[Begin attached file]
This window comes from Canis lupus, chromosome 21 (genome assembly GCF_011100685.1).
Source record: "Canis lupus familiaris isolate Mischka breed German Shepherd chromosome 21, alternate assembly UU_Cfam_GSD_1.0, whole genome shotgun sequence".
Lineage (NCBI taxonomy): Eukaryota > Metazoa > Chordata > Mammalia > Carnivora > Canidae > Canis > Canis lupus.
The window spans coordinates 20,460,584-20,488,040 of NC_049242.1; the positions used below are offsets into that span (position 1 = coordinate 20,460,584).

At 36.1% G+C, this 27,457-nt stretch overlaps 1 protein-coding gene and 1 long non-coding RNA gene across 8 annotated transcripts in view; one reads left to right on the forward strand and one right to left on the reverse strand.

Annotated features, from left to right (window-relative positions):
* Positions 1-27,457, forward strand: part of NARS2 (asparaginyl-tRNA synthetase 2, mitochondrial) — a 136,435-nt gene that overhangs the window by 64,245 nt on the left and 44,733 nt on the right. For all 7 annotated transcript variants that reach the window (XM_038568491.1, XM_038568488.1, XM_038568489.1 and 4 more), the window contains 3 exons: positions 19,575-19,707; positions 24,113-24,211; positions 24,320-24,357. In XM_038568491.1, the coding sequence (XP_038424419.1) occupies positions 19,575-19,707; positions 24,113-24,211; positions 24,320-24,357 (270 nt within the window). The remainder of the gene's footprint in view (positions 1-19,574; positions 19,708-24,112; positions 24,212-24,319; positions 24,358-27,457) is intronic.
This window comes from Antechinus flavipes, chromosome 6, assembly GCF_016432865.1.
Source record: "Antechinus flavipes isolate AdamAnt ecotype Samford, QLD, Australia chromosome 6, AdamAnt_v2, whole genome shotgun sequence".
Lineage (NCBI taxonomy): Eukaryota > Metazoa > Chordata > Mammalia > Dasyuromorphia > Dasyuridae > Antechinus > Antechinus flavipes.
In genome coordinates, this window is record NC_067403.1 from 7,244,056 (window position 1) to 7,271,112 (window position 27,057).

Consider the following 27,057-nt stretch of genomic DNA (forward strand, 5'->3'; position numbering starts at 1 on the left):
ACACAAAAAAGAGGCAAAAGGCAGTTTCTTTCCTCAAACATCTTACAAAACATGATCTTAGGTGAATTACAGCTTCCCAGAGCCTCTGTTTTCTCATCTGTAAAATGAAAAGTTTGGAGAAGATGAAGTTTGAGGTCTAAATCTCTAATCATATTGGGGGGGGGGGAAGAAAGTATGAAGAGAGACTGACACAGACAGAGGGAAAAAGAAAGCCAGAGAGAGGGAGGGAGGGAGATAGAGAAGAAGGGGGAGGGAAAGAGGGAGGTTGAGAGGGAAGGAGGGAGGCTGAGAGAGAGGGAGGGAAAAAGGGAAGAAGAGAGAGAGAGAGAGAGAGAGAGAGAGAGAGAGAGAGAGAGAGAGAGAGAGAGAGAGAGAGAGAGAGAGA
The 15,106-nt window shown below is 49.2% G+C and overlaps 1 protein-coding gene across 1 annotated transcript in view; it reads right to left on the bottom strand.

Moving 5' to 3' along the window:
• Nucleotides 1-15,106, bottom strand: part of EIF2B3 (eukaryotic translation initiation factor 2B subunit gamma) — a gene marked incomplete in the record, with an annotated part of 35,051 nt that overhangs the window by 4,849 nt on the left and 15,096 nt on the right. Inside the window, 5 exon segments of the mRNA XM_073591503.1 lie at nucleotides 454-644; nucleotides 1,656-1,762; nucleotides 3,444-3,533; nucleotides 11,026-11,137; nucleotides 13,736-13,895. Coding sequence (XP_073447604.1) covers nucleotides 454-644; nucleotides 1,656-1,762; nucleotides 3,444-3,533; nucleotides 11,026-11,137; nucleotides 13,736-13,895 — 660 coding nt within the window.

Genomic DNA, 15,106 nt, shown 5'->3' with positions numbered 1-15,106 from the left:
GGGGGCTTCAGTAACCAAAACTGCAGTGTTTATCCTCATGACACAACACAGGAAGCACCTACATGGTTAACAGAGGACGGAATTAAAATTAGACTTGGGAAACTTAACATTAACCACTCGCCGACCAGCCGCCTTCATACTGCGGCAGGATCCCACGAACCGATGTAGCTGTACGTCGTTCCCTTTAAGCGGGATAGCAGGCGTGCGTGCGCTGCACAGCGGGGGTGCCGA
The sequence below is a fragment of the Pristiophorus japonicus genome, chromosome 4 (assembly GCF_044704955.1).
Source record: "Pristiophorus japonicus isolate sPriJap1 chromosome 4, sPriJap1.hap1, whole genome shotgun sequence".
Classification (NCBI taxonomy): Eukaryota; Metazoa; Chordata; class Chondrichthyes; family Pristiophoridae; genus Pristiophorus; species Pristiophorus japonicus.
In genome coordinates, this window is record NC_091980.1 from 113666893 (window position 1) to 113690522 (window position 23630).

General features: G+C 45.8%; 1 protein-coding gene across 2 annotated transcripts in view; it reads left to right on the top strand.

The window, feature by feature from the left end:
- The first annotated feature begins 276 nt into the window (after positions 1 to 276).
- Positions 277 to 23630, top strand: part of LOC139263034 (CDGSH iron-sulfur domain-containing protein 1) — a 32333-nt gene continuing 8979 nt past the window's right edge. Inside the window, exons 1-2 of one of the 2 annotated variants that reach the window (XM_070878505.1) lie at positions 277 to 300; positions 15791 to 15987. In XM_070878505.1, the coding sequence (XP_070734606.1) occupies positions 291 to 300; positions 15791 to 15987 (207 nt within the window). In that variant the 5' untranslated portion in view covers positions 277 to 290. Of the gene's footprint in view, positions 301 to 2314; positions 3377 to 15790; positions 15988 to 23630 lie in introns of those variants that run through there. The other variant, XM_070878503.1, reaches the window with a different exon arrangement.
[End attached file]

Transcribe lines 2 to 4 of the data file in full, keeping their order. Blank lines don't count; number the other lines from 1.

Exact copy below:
Source record: "Canis lupus familiaris isolate Mischka breed German Shepherd chromosome 21, alternate assembly UU_Cfam_GSD_1.0, whole genome shotgun sequence".
Lineage (NCBI taxonomy): Eukaryota > Metazoa > Chordata > Mammalia > Carnivora > Canidae > Canis > Canis lupus.
The window spans coordinates 20,460,584-20,488,040 of NC_049242.1; the positions used below are offsets into that span (position 1 = coordinate 20,460,584).